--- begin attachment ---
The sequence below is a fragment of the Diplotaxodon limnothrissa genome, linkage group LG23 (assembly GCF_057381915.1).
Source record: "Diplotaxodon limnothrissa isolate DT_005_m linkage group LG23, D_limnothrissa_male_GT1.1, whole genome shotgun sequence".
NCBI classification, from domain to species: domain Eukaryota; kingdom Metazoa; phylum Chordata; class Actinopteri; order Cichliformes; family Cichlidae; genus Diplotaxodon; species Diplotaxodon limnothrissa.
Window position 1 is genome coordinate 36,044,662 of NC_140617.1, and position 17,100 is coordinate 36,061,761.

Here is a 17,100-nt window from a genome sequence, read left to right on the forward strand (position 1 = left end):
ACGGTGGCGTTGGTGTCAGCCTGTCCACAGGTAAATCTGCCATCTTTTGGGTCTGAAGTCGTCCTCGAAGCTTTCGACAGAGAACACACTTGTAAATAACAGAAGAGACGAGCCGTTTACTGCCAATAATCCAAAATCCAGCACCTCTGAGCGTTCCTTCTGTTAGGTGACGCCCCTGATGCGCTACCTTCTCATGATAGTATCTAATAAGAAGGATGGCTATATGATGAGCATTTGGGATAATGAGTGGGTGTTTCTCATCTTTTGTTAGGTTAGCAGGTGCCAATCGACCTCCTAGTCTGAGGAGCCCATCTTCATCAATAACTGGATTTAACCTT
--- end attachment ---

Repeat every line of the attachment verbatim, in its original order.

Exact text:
The sequence below is a fragment of the Diplotaxodon limnothrissa genome, linkage group LG23 (assembly GCF_057381915.1).
Source record: "Diplotaxodon limnothrissa isolate DT_005_m linkage group LG23, D_limnothrissa_male_GT1.1, whole genome shotgun sequence".
NCBI classification, from domain to species: domain Eukaryota; kingdom Metazoa; phylum Chordata; class Actinopteri; order Cichliformes; family Cichlidae; genus Diplotaxodon; species Diplotaxodon limnothrissa.
Window position 1 is genome coordinate 36,044,662 of NC_140617.1, and position 17,100 is coordinate 36,061,761.

Here is a 17,100-nt window from a genome sequence, read left to right on the forward strand (position 1 = left end):
ACGGTGGCGTTGGTGTCAGCCTGTCCACAGGTAAATCTGCCATCTTTTGGGTCTGAAGTCGTCCTCGAAGCTTTCGACAGAGAACACACTTGTAAATAACAGAAGAGACGAGCCGTTTACTGCCAATAATCCAAAATCCAGCACCTCTGAGCGTTCCTTCTGTTAGGTGACGCCCCTGATGCGCTACCTTCTCATGATAGTATCTAATAAGAAGGATGGCTATATGATGAGCATTTGGGATAATGAGTGGGTGTTTCTCATCTTTTGTTAGGTTAGCAGGTGCCAATCGACCTCCTAGTCTGAGGAGCCCATCTTCATCAATAACTGGATTTAACCTT